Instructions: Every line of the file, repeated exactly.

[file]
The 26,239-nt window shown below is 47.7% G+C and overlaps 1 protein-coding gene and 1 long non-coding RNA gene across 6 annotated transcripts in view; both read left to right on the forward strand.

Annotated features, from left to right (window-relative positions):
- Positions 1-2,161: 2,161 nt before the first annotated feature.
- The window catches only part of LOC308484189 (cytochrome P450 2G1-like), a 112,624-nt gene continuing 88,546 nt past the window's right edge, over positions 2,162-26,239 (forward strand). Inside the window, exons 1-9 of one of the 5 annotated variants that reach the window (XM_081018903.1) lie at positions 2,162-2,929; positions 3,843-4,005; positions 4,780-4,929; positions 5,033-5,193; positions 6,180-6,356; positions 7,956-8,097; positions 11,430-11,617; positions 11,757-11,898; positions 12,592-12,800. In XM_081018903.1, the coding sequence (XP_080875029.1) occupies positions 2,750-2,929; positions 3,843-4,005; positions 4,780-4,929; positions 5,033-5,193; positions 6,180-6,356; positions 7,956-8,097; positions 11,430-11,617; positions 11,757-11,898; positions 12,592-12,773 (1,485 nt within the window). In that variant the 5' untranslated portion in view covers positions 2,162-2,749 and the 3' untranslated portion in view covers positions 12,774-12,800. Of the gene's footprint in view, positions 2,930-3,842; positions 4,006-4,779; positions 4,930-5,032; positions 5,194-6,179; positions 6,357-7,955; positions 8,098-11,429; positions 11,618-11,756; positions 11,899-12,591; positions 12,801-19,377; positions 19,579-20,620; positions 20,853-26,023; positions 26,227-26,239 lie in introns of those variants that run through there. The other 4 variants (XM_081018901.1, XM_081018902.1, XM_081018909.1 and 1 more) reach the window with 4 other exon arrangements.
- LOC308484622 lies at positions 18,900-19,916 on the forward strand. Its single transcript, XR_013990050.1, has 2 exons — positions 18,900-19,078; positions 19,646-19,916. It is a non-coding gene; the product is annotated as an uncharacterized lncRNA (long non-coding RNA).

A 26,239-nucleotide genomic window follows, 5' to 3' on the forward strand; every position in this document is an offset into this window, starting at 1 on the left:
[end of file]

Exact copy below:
The 26,239-nt window shown below is 47.7% G+C and overlaps 1 protein-coding gene and 1 long non-coding RNA gene across 6 annotated transcripts in view; both read left to right on the forward strand.

Annotated features, from left to right (window-relative positions):
- Positions 1-2,161: 2,161 nt before the first annotated feature.
- The window catches only part of LOC308484189 (cytochrome P450 2G1-like), a 112,624-nt gene continuing 88,546 nt past the window's right edge, over positions 2,162-26,239 (forward strand). Inside the window, exons 1-9 of one of the 5 annotated variants that reach the window (XM_081018903.1) lie at positions 2,162-2,929; positions 3,843-4,005; positions 4,780-4,929; positions 5,033-5,193; positions 6,180-6,356; positions 7,956-8,097; positions 11,430-11,617; positions 11,757-11,898; positions 12,592-12,800. In XM_081018903.1, the coding sequence (XP_080875029.1) occupies positions 2,750-2,929; positions 3,843-4,005; positions 4,780-4,929; positions 5,033-5,193; positions 6,180-6,356; positions 7,956-8,097; positions 11,430-11,617; positions 11,757-11,898; positions 12,592-12,773 (1,485 nt within the window). In that variant the 5' untranslated portion in view covers positions 2,162-2,749 and the 3' untranslated portion in view covers positions 12,774-12,800. Of the gene's footprint in view, positions 2,930-3,842; positions 4,006-4,779; positions 4,930-5,032; positions 5,194-6,179; positions 6,357-7,955; positions 8,098-11,429; positions 11,618-11,756; positions 11,899-12,591; positions 12,801-19,377; positions 19,579-20,620; positions 20,853-26,023; positions 26,227-26,239 lie in introns of those variants that run through there. The other 4 variants (XM_081018901.1, XM_081018902.1, XM_081018909.1 and 1 more) reach the window with 4 other exon arrangements.
- LOC308484622 lies at positions 18,900-19,916 on the forward strand. Its single transcript, XR_013990050.1, has 2 exons — positions 18,900-19,078; positions 19,646-19,916. It is a non-coding gene; the product is annotated as an uncharacterized lncRNA (long non-coding RNA).

A 26,239-nucleotide genomic window follows, 5' to 3' on the forward strand; every position in this document is an offset into this window, starting at 1 on the left: